By Michael Goldfien and Michael Woolslayer
Throughout his campaign, Donald Trump has developed a destructive habit of criticizing American alliances. Trump laments that if Japan is attacked, America "must immediately go to their aid," but that if the United States is attacked, "Japan doesn't have to help." The real estate magnate-turned-presidential candidate also asserts that NATO is "obsolete," that it is "unfair, economically...to the United States," and that it is inadequately focused on the threat of terrorism.
Trump is not alone in critiquing U.S. alliances; respected members of both parties' foreign policy establishments, including former defense secretary Robert Gates and former U.S. ambassador to NATO Ivo Daalder, have been critical of many NATO members for spending too little on defense. Another frontrunner, Hillary Clinton, warned while serving as Secretary of State in 2013 of the twin budget and political deficits threatening the alliance's viability. Even President Obama, in an interview with Jeffrey Goldberg of The Atlantic, expressed frustration with the "free riders" of American foreign policy. Yet all these comments, despite the apparent exasperation, seek to improve alliance structures and boost participation, thereby preserving the Pax Americana that they underpin. Trump's criticisms, on the other hand, question their fundamental value. His proposed policies and posture would fracture America's alliances rather than reinforce them.
Take Japan. Yes, Tokyo could do more to provide for its own security and that of its allies. But while Trump is right that Tokyo is not bound to come to America's aid if it were attacked, he overlooks other contributions that Japan makes to U.S. security, including its willingness to base tens of thousands of American troops on its soil. Moreover, the country has recently taken concrete steps to ensure that it could come to America's aid; an effort that has provoked a traumatic national debate about the pacifism entrenched in its constitution and society during the U.S. occupation. In late 2015, the parliament used the concept of "collective defense" to justify passing a law that would allow Japan's Self-Defense Forces to come to the aid of allies under attack. In March 2016, Japan's parliament passed a record $44 billion defense budget, the fourth consecutive increase since Prime Minister Shinzo Abe returned to office. Yet despite these recent Japanese efforts, Trump seemingly suggested in a recent interview that he might prefer that Japan acquire its own nuclear deterrent -- "you may very well be better off in that case" -- rather than continue to honor U.S-Japan defense treaty, thereby undermining decades of bipartisan American nuclear non-proliferation policy. Instead of encouraging Japan to buy into its alliance with the United Sates more fully, Trump's comments encourage Japan to consider acquiring a nuclear weapon as a means for obviating the need for an alliance altogether.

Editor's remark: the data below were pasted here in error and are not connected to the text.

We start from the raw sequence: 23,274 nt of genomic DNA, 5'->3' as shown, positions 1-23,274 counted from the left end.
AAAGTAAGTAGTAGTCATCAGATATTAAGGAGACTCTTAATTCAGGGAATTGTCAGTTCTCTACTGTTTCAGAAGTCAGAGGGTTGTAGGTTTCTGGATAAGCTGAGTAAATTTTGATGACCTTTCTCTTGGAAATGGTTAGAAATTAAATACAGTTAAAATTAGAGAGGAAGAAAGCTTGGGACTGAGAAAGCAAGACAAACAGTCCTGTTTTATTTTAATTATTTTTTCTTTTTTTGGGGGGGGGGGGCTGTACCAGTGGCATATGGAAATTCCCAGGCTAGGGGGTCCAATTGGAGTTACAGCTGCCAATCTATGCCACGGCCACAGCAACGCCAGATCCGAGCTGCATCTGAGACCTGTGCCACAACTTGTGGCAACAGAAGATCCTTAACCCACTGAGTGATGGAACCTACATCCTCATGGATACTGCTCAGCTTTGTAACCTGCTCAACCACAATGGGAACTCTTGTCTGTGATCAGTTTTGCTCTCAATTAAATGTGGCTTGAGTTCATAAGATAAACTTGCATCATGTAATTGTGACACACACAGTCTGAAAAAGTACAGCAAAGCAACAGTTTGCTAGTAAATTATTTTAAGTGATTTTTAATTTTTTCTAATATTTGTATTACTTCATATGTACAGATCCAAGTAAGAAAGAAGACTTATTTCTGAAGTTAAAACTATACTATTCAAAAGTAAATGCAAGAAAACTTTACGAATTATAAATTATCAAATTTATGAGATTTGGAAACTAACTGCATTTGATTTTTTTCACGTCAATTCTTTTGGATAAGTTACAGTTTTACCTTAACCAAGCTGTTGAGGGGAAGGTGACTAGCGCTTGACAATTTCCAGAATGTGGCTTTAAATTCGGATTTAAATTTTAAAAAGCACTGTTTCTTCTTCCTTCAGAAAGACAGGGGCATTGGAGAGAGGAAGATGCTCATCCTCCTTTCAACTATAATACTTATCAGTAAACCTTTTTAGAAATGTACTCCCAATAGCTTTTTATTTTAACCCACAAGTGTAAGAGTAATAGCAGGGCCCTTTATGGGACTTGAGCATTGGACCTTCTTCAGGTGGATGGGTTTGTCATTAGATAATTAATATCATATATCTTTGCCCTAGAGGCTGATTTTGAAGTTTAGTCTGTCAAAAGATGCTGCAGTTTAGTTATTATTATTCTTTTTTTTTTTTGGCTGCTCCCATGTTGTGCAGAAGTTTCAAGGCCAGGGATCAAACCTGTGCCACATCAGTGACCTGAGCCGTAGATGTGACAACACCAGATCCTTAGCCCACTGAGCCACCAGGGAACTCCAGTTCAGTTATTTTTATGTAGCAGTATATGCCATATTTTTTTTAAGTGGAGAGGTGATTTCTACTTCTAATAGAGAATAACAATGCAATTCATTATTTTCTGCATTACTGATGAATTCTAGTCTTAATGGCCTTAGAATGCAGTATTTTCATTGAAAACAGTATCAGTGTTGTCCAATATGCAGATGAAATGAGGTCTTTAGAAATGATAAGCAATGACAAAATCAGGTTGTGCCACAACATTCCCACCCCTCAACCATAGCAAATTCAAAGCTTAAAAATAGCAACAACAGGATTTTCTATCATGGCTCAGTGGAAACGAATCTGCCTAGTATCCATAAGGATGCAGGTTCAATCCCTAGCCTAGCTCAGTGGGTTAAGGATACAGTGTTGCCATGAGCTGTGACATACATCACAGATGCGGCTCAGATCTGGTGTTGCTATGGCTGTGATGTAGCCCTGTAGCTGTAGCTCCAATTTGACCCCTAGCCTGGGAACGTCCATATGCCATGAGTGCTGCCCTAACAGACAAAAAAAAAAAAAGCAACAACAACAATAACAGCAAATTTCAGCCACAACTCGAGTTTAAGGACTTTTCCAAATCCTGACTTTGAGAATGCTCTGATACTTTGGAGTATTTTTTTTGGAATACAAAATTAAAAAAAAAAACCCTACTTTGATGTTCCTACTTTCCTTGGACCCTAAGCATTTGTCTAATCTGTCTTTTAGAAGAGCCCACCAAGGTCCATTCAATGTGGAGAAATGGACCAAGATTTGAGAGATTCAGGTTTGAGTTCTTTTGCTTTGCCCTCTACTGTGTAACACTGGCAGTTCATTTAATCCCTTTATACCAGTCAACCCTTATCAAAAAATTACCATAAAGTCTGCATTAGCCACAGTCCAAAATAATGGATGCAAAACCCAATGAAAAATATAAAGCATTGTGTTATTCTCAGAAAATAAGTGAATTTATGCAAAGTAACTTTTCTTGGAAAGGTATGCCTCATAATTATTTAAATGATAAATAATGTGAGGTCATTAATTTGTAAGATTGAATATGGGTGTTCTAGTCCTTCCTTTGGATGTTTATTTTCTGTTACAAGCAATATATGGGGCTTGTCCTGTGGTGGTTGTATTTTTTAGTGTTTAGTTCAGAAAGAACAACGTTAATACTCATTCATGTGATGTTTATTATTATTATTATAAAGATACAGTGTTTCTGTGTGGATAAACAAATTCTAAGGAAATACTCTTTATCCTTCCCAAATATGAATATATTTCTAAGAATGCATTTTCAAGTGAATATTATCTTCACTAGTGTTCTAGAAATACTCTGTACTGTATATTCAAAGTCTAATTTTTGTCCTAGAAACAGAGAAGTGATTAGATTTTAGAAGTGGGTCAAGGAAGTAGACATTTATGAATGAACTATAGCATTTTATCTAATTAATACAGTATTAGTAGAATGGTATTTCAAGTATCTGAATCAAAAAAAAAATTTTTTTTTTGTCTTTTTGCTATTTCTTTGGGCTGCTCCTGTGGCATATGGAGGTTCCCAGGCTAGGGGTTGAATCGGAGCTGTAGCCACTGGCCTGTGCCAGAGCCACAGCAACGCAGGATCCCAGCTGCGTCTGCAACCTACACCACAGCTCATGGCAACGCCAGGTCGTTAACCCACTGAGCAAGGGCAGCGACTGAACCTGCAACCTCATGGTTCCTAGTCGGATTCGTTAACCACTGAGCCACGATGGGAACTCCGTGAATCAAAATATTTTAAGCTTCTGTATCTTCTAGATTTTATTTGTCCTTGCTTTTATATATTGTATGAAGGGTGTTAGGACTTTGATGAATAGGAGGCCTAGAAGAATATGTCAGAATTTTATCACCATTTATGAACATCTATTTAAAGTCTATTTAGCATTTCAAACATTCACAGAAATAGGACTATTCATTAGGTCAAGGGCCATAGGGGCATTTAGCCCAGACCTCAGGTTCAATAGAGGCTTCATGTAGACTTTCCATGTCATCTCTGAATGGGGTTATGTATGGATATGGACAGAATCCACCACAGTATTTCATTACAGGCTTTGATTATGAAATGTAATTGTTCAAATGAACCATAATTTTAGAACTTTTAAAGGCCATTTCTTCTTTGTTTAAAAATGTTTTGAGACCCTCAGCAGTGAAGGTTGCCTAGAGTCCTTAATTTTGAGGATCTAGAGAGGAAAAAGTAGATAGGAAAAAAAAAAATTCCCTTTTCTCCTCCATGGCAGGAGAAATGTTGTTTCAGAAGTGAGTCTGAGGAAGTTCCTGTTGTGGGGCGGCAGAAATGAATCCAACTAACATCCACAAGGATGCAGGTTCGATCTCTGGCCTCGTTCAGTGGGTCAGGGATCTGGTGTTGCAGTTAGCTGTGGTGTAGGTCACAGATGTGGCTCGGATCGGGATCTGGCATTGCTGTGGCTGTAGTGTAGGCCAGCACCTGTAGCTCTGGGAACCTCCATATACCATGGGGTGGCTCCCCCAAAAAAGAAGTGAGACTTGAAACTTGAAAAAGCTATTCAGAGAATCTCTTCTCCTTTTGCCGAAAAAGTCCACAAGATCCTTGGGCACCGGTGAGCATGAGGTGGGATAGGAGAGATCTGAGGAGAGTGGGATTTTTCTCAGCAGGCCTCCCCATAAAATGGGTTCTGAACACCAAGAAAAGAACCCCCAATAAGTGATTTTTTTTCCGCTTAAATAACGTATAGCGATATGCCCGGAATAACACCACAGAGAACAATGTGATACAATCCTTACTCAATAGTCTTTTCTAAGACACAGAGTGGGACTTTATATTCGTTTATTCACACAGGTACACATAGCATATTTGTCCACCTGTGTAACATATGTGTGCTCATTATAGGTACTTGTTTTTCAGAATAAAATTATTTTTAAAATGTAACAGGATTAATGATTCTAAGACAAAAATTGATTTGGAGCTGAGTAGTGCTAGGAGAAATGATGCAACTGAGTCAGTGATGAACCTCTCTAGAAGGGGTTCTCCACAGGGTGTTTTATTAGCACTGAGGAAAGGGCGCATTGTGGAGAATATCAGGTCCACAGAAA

Trump's desire to "pull back from Europe" has a rather un-Trumpian consistency -- he called for it in 2000 -- but his cries of NATO's obsolescence are particularly mistimed today. The charge that NATO has outlived its purpose is not new. As the Cold War ended, prominent realist scholars predicted that the alliance would disappear from lack of mission. Yet NATO is as relevant in 2016 as it has been at any time since the early 1990s, both within and outside of Europe. The alliance has quietly been combating terrorism, contrary to Trump's claims that "NATO doesn't discuss terrorism," and refining integrated command and control mechanisms in a major "out of area operation" in Afghanistan for over a decade. Ironically, any attempt by a President Trump to "knock the hell" out of ISIL by getting "other countries to become very involved" would rely on NATO members' interoperability given the existing coalition.
In Europe itself, great power politics are back as Moscow once again challenges the territorial integrity of European countries and Vladimir Putin seeks to undermine the status quo. The collective security of NATO remains the central pillar of European defense and a source of European unity, despite countervailing populist and nationalist forces; indeed, in a Europe that cannot seem to agree on much, a majority hold favorable views of the alliance in each of the eight largest member states, except Spain. Despite the post-Cold War pattern of military under-investment, Trump's comments come as defense cuts in Europe have all but stopped and key partners like the UK, France, and Germany have showed renewed commitment to strengthening their militaries.
While Trump misses no opportunity to belittle the friendly pillars of the post-World War II American-led international order, he believes that he would have a "great relationship" with Russian President Vladimir Putin, an autocrat for whom dividing the West and destroying Pax Americana appear to be paramount goals. Since the end of the Cold War, American presidents, despite the normal partisan battles, have approached foreign policy with a shared set of values and a fidelity to our global commitments. Trump, if elected, would represent something entirely different and destabilizing for U.S. interests and the global community.
Michael Goldfien is a Campaigns Fellow at Young Professionals in Foreign Policy, and has an MA in International Policy Studies from Stanford University.
Michael Woolslayer has an MA in International Policy Studies from Stanford University and currently works in cybersecurity.